It was a hot, but hopefully not unbearable, weekend across much of Colorado. In many respects, we all knew it had to come at some point, as this summer to-date has been fairly tame temperature-wise, and downright wet for some. The heat sticks with us through the week, though isolated to scattered afternoon storms will (like this weekend) may help knock down temperatures late in the day in some spots.
MOS guidance actually hasn’t been terrible with temperatures over the last few days. GFS has been a bit warm, NAM at times a bit cool, with highs generally leveling out somewhere in between. Both models keep us in the mid to upper 90s through the end of the week -- though we can’t entirely rule out a 100-degree reading -- with possibly a return to more climatological highs by next weekend and early next week.
There will be some moisture around through the period, which will keep storm chances in the forecast. Should see a general uptick in chances as we progress through midweek, and then again into next weekend.
Northwest fires, Colorado haze
You may have noticed the hazy conditions this weekend across Colorado. This was due to many fires burning in the northwest states where this summer’s heat has been far more relentless. NASA’s MODIS satellite captured several striking images of the fires over the last week, including this one from July 18. Several fires burning across Oregon and Washington are visible, with dense smoke (brown-gray vs clouds) being captured over the Idaho mountains, then transported southeast.
Recent heat over the middle of the country has been at least brief reprieve for the northwest. Cooler than normal temperatures, or at least temperatures near average should continue through much of the week in this area, but for the pattern looks to repeat itself by the end of the week and into next.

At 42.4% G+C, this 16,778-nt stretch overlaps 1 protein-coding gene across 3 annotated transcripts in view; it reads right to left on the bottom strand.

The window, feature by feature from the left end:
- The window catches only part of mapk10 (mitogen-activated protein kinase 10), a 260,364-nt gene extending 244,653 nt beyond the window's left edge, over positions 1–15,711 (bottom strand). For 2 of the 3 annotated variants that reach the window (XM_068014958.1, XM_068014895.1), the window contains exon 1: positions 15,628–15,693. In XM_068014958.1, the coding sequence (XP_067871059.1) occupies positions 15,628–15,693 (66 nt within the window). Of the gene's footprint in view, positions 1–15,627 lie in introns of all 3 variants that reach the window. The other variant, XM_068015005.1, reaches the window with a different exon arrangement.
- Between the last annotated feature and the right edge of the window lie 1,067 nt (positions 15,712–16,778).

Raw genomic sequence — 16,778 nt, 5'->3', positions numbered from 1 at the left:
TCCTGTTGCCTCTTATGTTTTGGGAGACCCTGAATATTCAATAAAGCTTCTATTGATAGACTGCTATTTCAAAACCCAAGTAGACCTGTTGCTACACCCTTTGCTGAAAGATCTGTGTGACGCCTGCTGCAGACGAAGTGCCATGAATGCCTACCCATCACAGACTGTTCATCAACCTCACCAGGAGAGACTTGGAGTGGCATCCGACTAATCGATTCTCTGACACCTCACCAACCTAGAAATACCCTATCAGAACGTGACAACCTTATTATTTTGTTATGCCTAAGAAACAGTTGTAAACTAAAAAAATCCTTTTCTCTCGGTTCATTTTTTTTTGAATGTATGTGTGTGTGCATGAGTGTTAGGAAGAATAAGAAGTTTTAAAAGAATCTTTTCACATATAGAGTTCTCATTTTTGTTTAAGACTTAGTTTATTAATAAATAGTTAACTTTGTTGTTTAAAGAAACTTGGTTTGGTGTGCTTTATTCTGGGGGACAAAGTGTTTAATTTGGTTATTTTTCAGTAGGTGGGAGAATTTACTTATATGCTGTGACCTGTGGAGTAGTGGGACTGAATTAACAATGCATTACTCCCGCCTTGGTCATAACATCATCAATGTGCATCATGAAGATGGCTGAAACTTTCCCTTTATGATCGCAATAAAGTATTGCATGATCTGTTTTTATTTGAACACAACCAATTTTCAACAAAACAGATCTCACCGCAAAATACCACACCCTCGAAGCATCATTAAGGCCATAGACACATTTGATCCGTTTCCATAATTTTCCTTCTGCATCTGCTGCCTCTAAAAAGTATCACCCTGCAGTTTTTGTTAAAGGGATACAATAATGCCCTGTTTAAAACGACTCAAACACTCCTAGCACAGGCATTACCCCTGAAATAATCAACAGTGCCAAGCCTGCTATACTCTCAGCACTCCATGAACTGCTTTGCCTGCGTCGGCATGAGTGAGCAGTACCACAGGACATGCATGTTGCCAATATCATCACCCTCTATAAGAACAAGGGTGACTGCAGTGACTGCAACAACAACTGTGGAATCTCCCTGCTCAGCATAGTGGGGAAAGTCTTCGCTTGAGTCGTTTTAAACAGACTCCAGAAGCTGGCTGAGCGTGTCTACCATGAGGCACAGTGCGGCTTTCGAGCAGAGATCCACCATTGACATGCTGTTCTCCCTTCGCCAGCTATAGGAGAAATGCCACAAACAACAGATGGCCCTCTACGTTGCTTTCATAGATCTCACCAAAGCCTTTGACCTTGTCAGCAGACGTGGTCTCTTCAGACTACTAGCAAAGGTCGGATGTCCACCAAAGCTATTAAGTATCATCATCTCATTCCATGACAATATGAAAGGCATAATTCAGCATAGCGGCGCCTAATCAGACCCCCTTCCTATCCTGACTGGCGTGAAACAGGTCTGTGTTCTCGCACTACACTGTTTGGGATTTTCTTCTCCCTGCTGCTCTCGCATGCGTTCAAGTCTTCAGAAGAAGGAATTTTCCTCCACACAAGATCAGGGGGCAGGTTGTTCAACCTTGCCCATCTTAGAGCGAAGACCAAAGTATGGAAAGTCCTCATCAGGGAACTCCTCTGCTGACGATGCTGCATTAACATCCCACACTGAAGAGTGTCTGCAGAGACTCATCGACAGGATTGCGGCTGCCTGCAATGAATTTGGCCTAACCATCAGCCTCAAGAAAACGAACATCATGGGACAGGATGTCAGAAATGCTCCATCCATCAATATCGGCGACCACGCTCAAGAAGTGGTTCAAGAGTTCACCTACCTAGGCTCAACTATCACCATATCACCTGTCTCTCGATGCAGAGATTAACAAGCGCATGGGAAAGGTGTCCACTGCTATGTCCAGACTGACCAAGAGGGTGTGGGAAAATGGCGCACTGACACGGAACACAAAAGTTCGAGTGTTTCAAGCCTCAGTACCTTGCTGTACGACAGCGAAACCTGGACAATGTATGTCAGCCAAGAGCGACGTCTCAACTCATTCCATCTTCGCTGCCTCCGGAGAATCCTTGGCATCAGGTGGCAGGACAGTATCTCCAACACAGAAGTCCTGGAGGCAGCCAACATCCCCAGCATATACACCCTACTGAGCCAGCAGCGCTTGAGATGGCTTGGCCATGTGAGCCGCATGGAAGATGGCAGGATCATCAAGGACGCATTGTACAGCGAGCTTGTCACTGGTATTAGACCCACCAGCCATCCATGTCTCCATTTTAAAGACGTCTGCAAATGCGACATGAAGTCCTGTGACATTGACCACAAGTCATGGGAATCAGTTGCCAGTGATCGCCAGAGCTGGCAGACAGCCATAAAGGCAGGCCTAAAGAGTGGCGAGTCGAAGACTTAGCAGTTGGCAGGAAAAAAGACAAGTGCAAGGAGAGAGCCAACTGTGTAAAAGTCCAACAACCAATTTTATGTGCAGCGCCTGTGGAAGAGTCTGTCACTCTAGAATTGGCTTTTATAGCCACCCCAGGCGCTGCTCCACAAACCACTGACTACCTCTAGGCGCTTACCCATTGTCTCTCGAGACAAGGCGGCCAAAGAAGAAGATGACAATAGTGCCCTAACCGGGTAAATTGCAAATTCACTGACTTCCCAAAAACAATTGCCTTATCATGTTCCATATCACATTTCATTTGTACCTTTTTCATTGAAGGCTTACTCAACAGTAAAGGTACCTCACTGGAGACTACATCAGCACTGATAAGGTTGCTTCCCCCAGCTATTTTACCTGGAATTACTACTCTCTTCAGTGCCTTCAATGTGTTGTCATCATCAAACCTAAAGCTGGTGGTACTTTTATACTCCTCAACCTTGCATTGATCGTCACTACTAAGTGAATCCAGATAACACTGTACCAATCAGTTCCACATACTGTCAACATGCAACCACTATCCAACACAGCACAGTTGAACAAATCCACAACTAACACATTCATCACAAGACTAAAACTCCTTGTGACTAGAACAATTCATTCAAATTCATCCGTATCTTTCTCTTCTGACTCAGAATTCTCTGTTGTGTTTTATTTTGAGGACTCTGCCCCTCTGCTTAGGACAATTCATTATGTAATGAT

Here are temperatures through the first 19 days of July. Denver sits at about average, the central U.S. well below normal, and it’s been baking in the northwest:
June 2014 warmest on record
While temperatures have been at or below normal for a good portion of the United States this summer, as we’ve seen in the Pacific Northwest, this hasn’t been the case everywhere. In fact, according to the National Oceanic and Atmospheric Administration (NOAA), June 2014 was the hottest on record for the globe.
Below are the ocean and land temperature departures from normal for June. Notice the cool sector over the north central U.S. Expect this to look similar in the U.S. for July, with cool pool perhaps a bit further east.
While the next few days will remind us it is actually summer, it looks like the pattern reloads for next week, with another shot of cool air pushing into the middle of the country. This will mean a better chance for monsoonal moisture to return to the state, as well as cooler temperatures.
The question will be again how far west the cold air will make it, but expect at least a return to closer to normal temperatures as we head into the latter half of this weekend and next week.
Both the GFS and EURO ensembles have another strong trough digging into the east for next week. The GFS 00z run looked a bit stronger, and even a bit further west, which would help support cooler than normal temperatures again east of the Divide. The EURO ensemble control run looks very similar.
And the CFSv2 continues to insist cooler than normal temperatures across the central United States to start August. Latest runs actually look more impressive than they did last week for the first 10 days of August (degrees C).
Enjoy the summer weather, and try and stay cool! Plenty more to come this week, so be sure to subscribe to Weather5280 if you’re not already. We’re now less than 12 weeks away from our average first snowfall in Denver!
Our drought-reducing progress will go on pause for a while as warmer and drier weather returns to the region. Temperatures over the next week will climb above normal levels for the state as high pressure builds in. The best precipitation chances over the next week look to be in the mountains, with very little over northeast Colorado and the Plains.
It’s been a heck of a run so far this this summer, however, and most of the monsoon season is still ahead of us. According to the latest U.S. drought monitor released Tuesday (July 15th), now 58% of the state is drought free. That’s up from 38% just three months ago.